And Then There Were Two
Breasts are so important, they develop long before they will be needed for their purpose. In fact, breasts make their very first appearance during the sixth week of embryonic development when milk lines (mammary ridges) are formed.
The process is begun in males too, even though they will never need to nourish a child with them. Sometimes babies of either gender even produce a bit of ‘witch’s milk’ a few days after birth as a result of mom’s lingering lactation hormones that passed to the baby in utero.
Male breasts have all the same components as female breasts, however the ducts remain undeveloped. Male breasts can look more like female breasts if they gain fatty tissue, though many females have virtually no fatty tissue on their chests and that’s normal, too (our culture is just not used to seeing female breasts that look this way). Male ‘pecs’ are the result of building up the pectoral muscles, which females can do as well.
Basic biology lessons from Ken L. Smith at BreastNotes.com:
“Tanner Stages” is used by the medical community to describe the change in external appearance of breasts over time, but it fails to explain the important changes happening inside them. It also neglects to discuss male breast swelling during puberty, which is temporary but very common.
Wanna feel special? Well, humans are the only mammal of which the female’s breasts remain enlarged after puberty, not just during pregnancy. How mysterious and intriguing!
One theory is that when our predecessors began walking upright, the breasts evolved to become a ‘frontal counterpart’ to the buttocks. Other ideas include: breasts are also meant to act as cushions for infants’ heads while bedsharing; are a form of competition between females to prove maidenhood; and possibly, that noticeably present breast tissue is really just ‘an evolutionary flaw’ (hey, nature…it happens).
“The shape of the human breast may reflect a compromise between sexual signaling and feeding functionality. Human breasts are much larger than in other primates, possibly because they serve as costly signals of fecundity and access to sufficient food resources…So it may be that sexual selection puts pressure on females to develop more obvious and costly signals of their fertility and quality at the cost of complicating nursing.” – Anthony A. Volk, Journal of Social, Evolutionary, and Cultural Psychology
There is a wide variety of breast appearances, and all are actually ‘normal.’ While generally all are normal looking, a breast is considered normal in function if it has enough milk ducts to make milk for a potential baby, regardless if they end up being put to work in the milk factory.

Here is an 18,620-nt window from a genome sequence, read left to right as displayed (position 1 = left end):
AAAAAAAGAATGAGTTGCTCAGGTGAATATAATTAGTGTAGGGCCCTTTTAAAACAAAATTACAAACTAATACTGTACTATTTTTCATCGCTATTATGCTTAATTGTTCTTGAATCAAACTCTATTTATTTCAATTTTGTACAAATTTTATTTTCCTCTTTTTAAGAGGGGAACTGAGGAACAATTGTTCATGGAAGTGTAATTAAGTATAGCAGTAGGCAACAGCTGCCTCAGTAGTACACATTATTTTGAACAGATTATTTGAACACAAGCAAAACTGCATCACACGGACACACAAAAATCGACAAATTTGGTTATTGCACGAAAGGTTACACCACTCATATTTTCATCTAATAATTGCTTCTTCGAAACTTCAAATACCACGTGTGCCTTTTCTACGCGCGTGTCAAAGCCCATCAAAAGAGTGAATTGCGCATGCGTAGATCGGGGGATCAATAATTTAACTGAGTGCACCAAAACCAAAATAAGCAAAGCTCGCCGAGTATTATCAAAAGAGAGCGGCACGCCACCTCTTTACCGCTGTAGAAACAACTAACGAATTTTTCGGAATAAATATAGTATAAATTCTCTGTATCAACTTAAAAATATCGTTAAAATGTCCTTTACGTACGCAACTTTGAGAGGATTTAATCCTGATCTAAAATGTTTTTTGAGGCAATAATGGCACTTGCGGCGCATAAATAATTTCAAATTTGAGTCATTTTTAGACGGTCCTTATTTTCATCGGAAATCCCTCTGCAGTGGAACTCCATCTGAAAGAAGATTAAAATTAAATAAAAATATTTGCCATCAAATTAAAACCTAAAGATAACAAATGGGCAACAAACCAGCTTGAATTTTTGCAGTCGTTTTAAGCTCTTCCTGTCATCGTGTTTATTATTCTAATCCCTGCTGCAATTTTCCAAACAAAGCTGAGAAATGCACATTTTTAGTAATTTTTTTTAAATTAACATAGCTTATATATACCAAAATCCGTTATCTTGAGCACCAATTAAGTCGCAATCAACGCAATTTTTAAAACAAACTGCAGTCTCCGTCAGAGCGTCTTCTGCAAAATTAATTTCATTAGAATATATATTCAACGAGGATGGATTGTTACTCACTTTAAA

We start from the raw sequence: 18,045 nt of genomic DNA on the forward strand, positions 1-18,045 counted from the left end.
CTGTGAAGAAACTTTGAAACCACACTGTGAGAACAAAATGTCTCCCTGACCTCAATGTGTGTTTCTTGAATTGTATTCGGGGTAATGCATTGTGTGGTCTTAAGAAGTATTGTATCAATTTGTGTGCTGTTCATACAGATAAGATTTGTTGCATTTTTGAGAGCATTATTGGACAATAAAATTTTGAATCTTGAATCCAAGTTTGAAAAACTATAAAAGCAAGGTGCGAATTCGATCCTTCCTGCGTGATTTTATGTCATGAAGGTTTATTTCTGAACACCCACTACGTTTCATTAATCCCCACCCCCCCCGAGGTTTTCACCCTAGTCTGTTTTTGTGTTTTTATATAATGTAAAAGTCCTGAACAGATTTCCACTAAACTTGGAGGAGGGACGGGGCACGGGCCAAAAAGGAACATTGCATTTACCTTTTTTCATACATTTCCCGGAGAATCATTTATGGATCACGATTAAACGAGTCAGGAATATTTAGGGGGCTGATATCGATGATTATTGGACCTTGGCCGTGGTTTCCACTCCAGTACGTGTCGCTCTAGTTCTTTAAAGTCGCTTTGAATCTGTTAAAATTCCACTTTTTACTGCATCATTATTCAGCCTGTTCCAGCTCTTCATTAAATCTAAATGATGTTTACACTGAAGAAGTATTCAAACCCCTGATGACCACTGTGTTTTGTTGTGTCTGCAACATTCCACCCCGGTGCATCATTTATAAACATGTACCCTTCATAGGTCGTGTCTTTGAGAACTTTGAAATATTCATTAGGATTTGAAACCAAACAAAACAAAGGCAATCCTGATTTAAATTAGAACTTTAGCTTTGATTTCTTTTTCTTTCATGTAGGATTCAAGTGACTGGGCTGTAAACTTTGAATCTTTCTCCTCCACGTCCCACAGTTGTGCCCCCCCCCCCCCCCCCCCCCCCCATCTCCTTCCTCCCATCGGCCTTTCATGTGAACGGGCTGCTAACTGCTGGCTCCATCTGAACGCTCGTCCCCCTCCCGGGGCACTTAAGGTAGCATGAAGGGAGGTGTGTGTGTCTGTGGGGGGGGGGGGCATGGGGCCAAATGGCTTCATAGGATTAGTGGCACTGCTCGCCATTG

There is no ‘breed’ most suitable for breastfeeding: flat, heavy, pointy, long, tall, grande, venti… they can all get the job done just as effectively! Even great variations in storage capacity between women is totally normal, and it doesn’t affect breastfeeding in any way other than how often a baby will need to nurse (read more on milk storage capacity here).
However, there are a few less usual breast anomalies, some of which may limit milk production.
- Asymmetry – Is one always looking you in the eye and the other keeping a sidelong gaze? Does one seem to sit up high on a throne while the other is kinda hanging on for dear life? You might have even given them nicknames, like ‘Blossom’ and ‘Rosebud,’ or ‘Big Boss Lady’ and ‘Underling.’ Nevertheless, they make a popular pair: asymmetry in size or position is very common, and typically it doesn’t cause breastfeeding problems. About 75% of women find that they make more milk in one breast (the ‘super-producer’) than the other, and this itself is no cause for concern either.
- Gigantomastia – Also related to macromastia. Read more about it here.
- Hypoplasia (IGT) – Also known as Insufficient Glandular Tissue. Women with this condition marked by underdeveloped milk ducts often experience challenges with making enough milk. Read more about this condition here.
- Supernumerary/Polymastia – Ancient fertility goddesses are famously depicted with rows of supernumerary breasts, and extra breasts and nipples were considered Devil’s Marks during the era of witch hunts. But an extra breast, also called an accessory breast, is not just an anomaly of legend or pop culture.
A breast in addition to the original pair is surprisingly not uncommon today as it affects between 1-2% of the population (and possibly as high as 6% due to high incidence of misdiagnosis). Ectopic breast tissue may not become evident until either pubertal hormones are released or during pregnancy.
The Southern Medical Journal (Department of Pathology and Laboratory Medicine, Emory University School of Medicine) describes polymastia:
“[A polymastic breast is] a normally shaped female breast with a nipple and areola. In attenuated forms it may be breast tissue with nipple lacking areola, glandular tissue with areola but without nipple, or only ectopic breast tissue with neither areola nor nipple.
The genesis of extra breasts lies in hidden, quiescent primordial breast tissue along ‘Hughes lines,’ also known as mammary lines or simply ‘milk lines.'”